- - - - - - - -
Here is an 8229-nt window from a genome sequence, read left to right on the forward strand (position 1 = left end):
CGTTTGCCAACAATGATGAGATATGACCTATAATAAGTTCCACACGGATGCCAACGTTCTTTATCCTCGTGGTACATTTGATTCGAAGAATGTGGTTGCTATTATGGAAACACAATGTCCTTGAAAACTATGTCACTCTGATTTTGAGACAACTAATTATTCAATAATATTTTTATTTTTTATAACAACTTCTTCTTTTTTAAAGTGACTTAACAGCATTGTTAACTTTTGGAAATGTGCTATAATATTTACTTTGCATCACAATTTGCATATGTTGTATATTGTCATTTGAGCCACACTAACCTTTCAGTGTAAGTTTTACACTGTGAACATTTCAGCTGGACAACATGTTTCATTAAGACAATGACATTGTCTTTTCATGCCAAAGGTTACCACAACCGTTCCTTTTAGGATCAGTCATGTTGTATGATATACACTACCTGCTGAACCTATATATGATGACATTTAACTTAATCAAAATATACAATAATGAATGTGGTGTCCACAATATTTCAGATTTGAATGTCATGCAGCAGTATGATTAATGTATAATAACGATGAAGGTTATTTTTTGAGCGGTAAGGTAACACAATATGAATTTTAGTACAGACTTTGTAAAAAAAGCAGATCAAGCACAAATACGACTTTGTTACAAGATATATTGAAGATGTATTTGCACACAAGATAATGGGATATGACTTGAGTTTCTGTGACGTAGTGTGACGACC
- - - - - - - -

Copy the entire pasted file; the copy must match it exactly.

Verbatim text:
Here is an 8229-nt window from a genome sequence, read left to right on the forward strand (position 1 = left end):
CGTTTGCCAACAATGATGAGATATGACCTATAATAAGTTCCACACGGATGCCAACGTTCTTTATCCTCGTGGTACATTTGATTCGAAGAATGTGGTTGCTATTATGGAAACACAATGTCCTTGAAAACTATGTCACTCTGATTTTGAGACAACTAATTATTCAATAATATTTTTATTTTTTATAACAACTTCTTCTTTTTTAAAGTGACTTAACAGCATTGTTAACTTTTGGAAATGTGCTATAATATTTACTTTGCATCACAATTTGCATATGTTGTATATTGTCATTTGAGCCACACTAACCTTTCAGTGTAAGTTTTACACTGTGAACATTTCAGCTGGACAACATGTTTCATTAAGACAATGACATTGTCTTTTCATGCCAAAGGTTACCACAACCGTTCCTTTTAGGATCAGTCATGTTGTATGATATACACTACCTGCTGAACCTATATATGATGACATTTAACTTAATCAAAATATACAATAATGAATGTGGTGTCCACAATATTTCAGATTTGAATGTCATGCAGCAGTATGATTAATGTATAATAACGATGAAGGTTATTTTTTGAGCGGTAAGGTAACACAATATGAATTTTAGTACAGACTTTGTAAAAAAAGCAGATCAAGCACAAATACGACTTTGTTACAAGATATATTGAAGATGTATTTGCACACAAGATAATGGGATATGACTTGAGTTTCTGTGACGTAGTGTGACGACC